The Week in Entertainment
DVD: Season 5 (sadly, the last) of The Sarah Jane Adventures. I particularly liked the one where Clive finds himself homeless. All the extras for Doctor Who's season 6, including six short pieces apparently shown on tv to keep audiences primed, and The Doctor, the Widow, and the Wardrobe with that lovely ending.
TV: The last episode of Downton Abbey, which decided to kill off Lavinia with Spanish flu, since she wasn't anything but a plot contrivance anyway, and also miraculously restore Matthew's spinal cord while still idiotically keeping him and Lady Mary apart. I will probably watch the Christmas special (on DVR tomorrow) just to see Nigel Havers, and if they decide to put Bates in jail (I doubt it), but season 3? Might, might not; it'll depend on how much else there is to watch. Once Upon a Time - is this going to be the redemption of Rumplestiltkin? That could be cool. Grimm, creepy ending. The Mentalist, with an ending I saw coming. The Middle, Bieber Fever! Loved them rejoicing over Brick being angry and humiliated: finally, appropriate emotions! (And I really identify with Frankie not being able to read the capchas...) And Modern Family's cautionary tale about mixing drinking and sentiment. I loved Claire and Mitchell under the table. Also The Hound of the Baskervilles, 2002 (here), and Once Upon a Honeymoon, which I'd never seen all of before. Cute.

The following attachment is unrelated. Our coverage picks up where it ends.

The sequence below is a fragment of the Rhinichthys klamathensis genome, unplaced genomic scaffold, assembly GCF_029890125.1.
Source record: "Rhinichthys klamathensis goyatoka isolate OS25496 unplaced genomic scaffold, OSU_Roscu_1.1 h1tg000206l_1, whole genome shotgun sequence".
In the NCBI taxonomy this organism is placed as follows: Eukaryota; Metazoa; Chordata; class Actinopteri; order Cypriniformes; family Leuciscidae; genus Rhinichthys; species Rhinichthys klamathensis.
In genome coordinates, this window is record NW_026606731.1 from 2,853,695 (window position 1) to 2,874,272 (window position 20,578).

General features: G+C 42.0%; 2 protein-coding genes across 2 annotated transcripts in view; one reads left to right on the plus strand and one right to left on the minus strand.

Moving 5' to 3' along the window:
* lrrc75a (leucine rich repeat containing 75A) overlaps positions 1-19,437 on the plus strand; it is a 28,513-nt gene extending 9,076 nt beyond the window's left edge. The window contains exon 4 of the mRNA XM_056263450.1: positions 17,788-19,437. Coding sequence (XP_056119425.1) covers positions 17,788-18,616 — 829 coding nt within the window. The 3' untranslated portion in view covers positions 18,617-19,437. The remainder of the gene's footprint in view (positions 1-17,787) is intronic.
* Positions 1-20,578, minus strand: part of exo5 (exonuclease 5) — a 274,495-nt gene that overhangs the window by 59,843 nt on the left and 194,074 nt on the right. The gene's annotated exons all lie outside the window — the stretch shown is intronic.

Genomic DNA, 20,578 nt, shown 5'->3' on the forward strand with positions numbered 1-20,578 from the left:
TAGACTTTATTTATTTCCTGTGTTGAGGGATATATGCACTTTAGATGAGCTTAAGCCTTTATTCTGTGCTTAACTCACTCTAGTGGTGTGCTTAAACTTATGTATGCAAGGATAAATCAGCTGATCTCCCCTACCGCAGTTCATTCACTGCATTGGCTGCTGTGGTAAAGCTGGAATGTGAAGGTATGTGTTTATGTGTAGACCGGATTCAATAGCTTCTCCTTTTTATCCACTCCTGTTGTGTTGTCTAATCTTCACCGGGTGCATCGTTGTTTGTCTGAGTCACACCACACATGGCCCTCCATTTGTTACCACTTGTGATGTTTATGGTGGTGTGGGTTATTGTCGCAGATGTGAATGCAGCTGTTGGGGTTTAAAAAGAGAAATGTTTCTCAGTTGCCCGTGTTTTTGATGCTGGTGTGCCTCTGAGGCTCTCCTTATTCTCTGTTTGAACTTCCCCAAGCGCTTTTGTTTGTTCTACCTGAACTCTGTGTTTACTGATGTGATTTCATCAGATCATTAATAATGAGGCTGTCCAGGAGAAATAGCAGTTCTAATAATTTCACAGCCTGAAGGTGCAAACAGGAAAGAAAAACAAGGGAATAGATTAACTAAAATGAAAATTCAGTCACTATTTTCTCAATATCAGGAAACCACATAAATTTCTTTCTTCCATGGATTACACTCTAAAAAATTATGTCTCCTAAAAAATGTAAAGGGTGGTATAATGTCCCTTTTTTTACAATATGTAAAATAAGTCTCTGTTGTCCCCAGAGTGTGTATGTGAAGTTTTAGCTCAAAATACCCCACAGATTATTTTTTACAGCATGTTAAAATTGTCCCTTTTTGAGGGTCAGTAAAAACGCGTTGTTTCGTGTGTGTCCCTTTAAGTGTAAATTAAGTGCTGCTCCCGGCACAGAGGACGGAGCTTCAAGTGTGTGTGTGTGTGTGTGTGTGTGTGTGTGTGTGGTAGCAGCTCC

Read: Death Comes to Pemberley, which isn't so much a "mystery" - Darcy & Elizabeth don't go running around solving crimes - as a continuation of the story, wrapping up a few loose ends here and there. PD James is a good writer and the book works. The World We Found, by Thrity Umrigar, a novel about four Indian women and the way their lives diverged after college in India's tumultuous '70s. The Lions of Little Rock, a rather brilliant YA about the year after the Little Rock 7, when Little Rock closed its high schools rather than integrate. I remember the bitterness in my father's voice when he talked about Montgomery and its zoo and parks, how "they'd rather shut them down and have nothing, than share." (Wikipedia says, coyly, "The Montgomery Zoo was established in 1935 at Oak Park as Oak Park Zoo. It grew and thrived there until the 1960s. In 1974, the Zoo was re-established and moved to its current located in north Montgomery.") And a hard-to-characterize novel called Taft 2012 which is about, well, current politics, but examined via President Taft's sudden reappearance in the White House grounds in 2011...